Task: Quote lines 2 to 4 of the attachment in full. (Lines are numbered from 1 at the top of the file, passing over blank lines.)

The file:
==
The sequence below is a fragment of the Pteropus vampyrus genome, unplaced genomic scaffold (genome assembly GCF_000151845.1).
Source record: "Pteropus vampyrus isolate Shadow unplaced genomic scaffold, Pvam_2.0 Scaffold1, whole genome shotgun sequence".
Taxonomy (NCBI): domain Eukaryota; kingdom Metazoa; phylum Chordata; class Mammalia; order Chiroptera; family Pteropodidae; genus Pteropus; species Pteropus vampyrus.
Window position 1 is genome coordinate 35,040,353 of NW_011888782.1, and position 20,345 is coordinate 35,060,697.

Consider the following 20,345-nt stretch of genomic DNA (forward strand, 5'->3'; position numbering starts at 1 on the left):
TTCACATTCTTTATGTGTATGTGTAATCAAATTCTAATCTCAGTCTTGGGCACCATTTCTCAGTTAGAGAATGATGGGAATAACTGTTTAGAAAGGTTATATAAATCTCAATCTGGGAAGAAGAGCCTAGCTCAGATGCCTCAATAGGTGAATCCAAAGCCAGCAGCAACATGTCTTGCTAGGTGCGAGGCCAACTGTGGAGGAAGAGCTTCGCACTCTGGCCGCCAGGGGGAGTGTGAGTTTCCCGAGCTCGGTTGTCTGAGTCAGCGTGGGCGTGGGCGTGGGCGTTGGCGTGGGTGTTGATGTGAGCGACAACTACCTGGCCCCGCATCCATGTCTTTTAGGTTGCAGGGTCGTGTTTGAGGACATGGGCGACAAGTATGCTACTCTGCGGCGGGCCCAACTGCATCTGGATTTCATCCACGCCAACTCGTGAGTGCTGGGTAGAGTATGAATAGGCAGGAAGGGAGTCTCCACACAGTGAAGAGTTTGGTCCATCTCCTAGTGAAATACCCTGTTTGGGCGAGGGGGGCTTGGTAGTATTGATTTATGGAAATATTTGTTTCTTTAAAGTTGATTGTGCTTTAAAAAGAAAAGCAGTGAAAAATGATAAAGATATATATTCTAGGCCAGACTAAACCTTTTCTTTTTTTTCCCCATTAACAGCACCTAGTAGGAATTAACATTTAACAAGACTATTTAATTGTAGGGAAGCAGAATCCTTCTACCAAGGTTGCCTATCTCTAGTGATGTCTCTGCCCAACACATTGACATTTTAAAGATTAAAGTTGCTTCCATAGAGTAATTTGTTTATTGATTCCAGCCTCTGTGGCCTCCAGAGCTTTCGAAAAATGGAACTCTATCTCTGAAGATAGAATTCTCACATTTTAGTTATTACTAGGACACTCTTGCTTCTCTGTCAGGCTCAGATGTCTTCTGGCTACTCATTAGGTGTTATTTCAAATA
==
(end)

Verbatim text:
Source record: "Pteropus vampyrus isolate Shadow unplaced genomic scaffold, Pvam_2.0 Scaffold1, whole genome shotgun sequence".
Taxonomy (NCBI): domain Eukaryota; kingdom Metazoa; phylum Chordata; class Mammalia; order Chiroptera; family Pteropodidae; genus Pteropus; species Pteropus vampyrus.
Window position 1 is genome coordinate 35,040,353 of NW_011888782.1, and position 20,345 is coordinate 35,060,697.